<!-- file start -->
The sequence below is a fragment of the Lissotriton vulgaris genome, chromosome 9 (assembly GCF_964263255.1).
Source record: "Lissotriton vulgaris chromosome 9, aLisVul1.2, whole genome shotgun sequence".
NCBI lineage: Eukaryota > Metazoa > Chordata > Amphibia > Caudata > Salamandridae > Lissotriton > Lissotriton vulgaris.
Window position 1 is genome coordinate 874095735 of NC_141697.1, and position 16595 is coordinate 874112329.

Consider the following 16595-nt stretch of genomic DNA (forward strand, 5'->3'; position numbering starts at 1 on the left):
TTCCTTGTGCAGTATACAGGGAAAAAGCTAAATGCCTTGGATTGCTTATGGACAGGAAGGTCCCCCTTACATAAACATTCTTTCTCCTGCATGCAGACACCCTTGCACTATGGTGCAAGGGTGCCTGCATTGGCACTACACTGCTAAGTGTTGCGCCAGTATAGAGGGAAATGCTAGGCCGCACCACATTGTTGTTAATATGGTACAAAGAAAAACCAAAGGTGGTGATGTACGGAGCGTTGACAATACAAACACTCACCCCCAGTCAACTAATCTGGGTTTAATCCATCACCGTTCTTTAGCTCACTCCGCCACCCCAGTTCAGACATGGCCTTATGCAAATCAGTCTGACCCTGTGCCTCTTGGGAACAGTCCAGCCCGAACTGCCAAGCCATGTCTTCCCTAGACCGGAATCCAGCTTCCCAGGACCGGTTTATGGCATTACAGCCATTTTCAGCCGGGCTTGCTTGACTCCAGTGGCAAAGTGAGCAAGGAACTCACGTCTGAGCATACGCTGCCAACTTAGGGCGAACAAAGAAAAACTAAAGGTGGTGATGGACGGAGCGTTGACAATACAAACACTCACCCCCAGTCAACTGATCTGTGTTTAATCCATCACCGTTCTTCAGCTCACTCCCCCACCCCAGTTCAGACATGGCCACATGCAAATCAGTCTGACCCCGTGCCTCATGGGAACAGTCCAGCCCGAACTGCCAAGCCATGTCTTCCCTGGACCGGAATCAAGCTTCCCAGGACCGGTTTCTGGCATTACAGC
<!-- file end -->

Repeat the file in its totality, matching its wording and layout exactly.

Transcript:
The sequence below is a fragment of the Lissotriton vulgaris genome, chromosome 9 (assembly GCF_964263255.1).
Source record: "Lissotriton vulgaris chromosome 9, aLisVul1.2, whole genome shotgun sequence".
NCBI lineage: Eukaryota > Metazoa > Chordata > Amphibia > Caudata > Salamandridae > Lissotriton > Lissotriton vulgaris.
Window position 1 is genome coordinate 874095735 of NC_141697.1, and position 16595 is coordinate 874112329.

Consider the following 16595-nt stretch of genomic DNA (forward strand, 5'->3'; position numbering starts at 1 on the left):
TTCCTTGTGCAGTATACAGGGAAAAAGCTAAATGCCTTGGATTGCTTATGGACAGGAAGGTCCCCCTTACATAAACATTCTTTCTCCTGCATGCAGACACCCTTGCACTATGGTGCAAGGGTGCCTGCATTGGCACTACACTGCTAAGTGTTGCGCCAGTATAGAGGGAAATGCTAGGCCGCACCACATTGTTGTTAATATGGTACAAAGAAAAACCAAAGGTGGTGATGTACGGAGCGTTGACAATACAAACACTCACCCCCAGTCAACTAATCTGGGTTTAATCCATCACCGTTCTTTAGCTCACTCCGCCACCCCAGTTCAGACATGGCCTTATGCAAATCAGTCTGACCCTGTGCCTCTTGGGAACAGTCCAGCCCGAACTGCCAAGCCATGTCTTCCCTAGACCGGAATCCAGCTTCCCAGGACCGGTTTATGGCATTACAGCCATTTTCAGCCGGGCTTGCTTGACTCCAGTGGCAAAGTGAGCAAGGAACTCACGTCTGAGCATACGCTGCCAACTTAGGGCGAACAAAGAAAAACTAAAGGTGGTGATGGACGGAGCGTTGACAATACAAACACTCACCCCCAGTCAACTGATCTGTGTTTAATCCATCACCGTTCTTCAGCTCACTCCCCCACCCCAGTTCAGACATGGCCACATGCAAATCAGTCTGACCCCGTGCCTCATGGGAACAGTCCAGCCCGAACTGCCAAGCCATGTCTTCCCTGGACCGGAATCAAGCTTCCCAGGACCGGTTTCTGGCATTACAGC